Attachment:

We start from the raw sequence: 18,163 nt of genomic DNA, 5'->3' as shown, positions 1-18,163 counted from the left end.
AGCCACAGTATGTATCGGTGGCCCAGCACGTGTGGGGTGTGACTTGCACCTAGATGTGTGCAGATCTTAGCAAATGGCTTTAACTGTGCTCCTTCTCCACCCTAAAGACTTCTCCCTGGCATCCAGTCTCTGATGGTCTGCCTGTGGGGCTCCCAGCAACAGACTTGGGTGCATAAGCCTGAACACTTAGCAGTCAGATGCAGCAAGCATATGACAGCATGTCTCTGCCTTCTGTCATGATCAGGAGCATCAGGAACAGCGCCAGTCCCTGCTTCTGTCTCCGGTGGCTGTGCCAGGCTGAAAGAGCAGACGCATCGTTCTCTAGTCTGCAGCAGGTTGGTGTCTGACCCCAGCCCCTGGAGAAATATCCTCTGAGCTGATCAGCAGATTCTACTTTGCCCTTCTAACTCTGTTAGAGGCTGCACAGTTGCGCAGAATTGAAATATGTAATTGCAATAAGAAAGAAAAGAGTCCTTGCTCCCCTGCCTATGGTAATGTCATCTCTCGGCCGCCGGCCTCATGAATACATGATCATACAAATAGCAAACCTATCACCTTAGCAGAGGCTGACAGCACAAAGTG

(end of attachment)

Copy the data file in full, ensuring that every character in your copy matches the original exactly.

We start from the raw sequence: 18,163 nt of genomic DNA, 5'->3' as shown, positions 1-18,163 counted from the left end.
AGCCACAGTATGTATCGGTGGCCCAGCACGTGTGGGGTGTGACTTGCACCTAGATGTGTGCAGATCTTAGCAAATGGCTTTAACTGTGCTCCTTCTCCACCCTAAAGACTTCTCCCTGGCATCCAGTCTCTGATGGTCTGCCTGTGGGGCTCCCAGCAACAGACTTGGGTGCATAAGCCTGAACACTTAGCAGTCAGATGCAGCAAGCATATGACAGCATGTCTCTGCCTTCTGTCATGATCAGGAGCATCAGGAACAGCGCCAGTCCCTGCTTCTGTCTCCGGTGGCTGTGCCAGGCTGAAAGAGCAGACGCATCGTTCTCTAGTCTGCAGCAGGTTGGTGTCTGACCCCAGCCCCTGGAGAAATATCCTCTGAGCTGATCAGCAGATTCTACTTTGCCCTTCTAACTCTGTTAGAGGCTGCACAGTTGCGCAGAATTGAAATATGTAATTGCAATAAGAAAGAAAAGAGTCCTTGCTCCCCTGCCTATGGTAATGTCATCTCTCGGCCGCCGGCCTCATGAATACATGATCATACAAATAGCAAACCTATCACCTTAGCAGAGGCTGACAGCACAAAGTG